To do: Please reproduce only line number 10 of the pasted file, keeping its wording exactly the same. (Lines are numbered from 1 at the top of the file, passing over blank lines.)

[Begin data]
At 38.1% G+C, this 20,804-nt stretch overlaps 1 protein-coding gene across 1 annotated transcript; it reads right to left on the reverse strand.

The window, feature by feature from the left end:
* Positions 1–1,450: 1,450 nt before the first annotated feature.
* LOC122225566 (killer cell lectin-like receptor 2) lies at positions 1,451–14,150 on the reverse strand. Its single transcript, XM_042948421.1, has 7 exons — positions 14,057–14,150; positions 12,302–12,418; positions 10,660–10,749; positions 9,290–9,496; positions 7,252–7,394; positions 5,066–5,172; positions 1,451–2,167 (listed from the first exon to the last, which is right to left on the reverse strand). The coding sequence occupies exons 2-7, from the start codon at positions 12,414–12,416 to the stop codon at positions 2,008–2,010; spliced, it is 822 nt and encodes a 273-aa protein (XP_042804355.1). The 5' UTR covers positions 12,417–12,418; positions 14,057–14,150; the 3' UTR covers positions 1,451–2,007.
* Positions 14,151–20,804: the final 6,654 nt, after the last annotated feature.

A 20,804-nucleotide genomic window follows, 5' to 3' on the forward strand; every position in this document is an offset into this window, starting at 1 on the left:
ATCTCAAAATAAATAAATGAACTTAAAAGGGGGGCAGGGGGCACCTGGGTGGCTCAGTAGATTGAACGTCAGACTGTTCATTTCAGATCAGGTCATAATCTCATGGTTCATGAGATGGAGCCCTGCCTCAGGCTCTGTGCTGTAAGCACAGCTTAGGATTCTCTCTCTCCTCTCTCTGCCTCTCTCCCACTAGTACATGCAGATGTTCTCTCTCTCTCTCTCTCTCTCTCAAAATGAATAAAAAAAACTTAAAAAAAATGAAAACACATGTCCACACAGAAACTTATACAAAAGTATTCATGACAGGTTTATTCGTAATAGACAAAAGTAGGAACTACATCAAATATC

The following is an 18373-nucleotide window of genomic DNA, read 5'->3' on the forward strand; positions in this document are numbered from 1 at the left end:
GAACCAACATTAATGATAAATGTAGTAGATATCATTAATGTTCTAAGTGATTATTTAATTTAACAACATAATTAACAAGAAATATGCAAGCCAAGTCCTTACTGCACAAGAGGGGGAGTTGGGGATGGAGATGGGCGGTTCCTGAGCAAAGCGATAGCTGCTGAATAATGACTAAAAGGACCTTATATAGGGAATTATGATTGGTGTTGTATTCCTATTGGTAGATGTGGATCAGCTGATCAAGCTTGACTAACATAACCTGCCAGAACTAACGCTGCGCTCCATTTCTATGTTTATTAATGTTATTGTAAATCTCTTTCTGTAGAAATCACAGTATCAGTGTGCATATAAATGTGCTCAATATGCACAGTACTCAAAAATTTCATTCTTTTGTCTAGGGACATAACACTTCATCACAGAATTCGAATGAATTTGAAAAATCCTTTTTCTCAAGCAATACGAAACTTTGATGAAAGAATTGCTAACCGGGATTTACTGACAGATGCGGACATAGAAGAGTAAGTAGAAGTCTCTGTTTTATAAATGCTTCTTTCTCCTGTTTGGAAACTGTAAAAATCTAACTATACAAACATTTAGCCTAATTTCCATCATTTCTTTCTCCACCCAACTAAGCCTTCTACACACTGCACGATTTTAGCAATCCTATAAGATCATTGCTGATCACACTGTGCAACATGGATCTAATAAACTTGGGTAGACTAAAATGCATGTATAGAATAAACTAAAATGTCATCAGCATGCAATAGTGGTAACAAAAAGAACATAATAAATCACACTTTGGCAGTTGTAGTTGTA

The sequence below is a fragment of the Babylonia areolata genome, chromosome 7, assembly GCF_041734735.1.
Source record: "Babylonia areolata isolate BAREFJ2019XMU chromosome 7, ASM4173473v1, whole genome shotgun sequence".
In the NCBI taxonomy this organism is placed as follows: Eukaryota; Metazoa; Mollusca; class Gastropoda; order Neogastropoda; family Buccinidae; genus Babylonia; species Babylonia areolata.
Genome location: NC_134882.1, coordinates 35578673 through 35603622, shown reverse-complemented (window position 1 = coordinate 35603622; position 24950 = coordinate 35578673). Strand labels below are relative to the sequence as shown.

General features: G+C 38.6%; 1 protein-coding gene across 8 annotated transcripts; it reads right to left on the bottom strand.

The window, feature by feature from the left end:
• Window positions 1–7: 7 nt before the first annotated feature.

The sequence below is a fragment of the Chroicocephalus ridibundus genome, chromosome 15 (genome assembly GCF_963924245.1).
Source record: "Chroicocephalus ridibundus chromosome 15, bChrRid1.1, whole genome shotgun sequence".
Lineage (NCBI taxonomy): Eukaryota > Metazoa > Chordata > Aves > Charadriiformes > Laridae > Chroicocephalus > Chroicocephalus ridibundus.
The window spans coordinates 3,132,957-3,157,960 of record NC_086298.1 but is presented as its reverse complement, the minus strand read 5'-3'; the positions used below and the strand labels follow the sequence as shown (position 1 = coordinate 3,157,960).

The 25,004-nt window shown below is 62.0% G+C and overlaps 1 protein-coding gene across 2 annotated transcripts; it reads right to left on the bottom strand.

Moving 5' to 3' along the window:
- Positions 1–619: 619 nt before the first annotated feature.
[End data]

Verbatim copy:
The sequence below is a fragment of the Babylonia areolata genome, chromosome 7, assembly GCF_041734735.1.